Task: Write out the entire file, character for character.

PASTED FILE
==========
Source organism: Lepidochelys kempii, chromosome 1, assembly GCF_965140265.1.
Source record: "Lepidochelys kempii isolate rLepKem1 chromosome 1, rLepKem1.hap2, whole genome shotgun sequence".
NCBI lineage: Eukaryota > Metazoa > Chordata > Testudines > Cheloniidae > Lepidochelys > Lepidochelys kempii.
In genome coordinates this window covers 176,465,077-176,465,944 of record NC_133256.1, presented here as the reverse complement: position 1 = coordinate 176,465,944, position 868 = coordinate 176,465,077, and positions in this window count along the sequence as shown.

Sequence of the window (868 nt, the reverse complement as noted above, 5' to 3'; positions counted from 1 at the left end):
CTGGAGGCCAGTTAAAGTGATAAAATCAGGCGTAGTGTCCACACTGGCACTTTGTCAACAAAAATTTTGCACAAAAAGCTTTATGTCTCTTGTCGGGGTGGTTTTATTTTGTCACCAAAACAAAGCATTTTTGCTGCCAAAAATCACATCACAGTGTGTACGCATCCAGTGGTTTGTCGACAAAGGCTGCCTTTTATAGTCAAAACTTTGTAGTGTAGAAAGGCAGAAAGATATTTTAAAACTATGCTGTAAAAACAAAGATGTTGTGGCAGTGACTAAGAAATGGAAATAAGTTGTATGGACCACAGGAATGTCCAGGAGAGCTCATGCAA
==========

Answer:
Source organism: Lepidochelys kempii, chromosome 1, assembly GCF_965140265.1.
Source record: "Lepidochelys kempii isolate rLepKem1 chromosome 1, rLepKem1.hap2, whole genome shotgun sequence".
NCBI lineage: Eukaryota > Metazoa > Chordata > Testudines > Cheloniidae > Lepidochelys > Lepidochelys kempii.
In genome coordinates this window covers 176,465,077-176,465,944 of record NC_133256.1, presented here as the reverse complement: position 1 = coordinate 176,465,944, position 868 = coordinate 176,465,077, and positions in this window count along the sequence as shown.

Sequence of the window (868 nt, the reverse complement as noted above, 5' to 3'; positions counted from 1 at the left end):
CTGGAGGCCAGTTAAAGTGATAAAATCAGGCGTAGTGTCCACACTGGCACTTTGTCAACAAAAATTTTGCACAAAAAGCTTTATGTCTCTTGTCGGGGTGGTTTTATTTTGTCACCAAAACAAAGCATTTTTGCTGCCAAAAATCACATCACAGTGTGTACGCATCCAGTGGTTTGTCGACAAAGGCTGCCTTTTATAGTCAAAACTTTGTAGTGTAGAAAGGCAGAAAGATATTTTAAAACTATGCTGTAAAAACAAAGATGTTGTGGCAGTGACTAAGAAATGGAAATAAGTTGTATGGACCACAGGAATGTCCAGGAGAGCTCATGCAA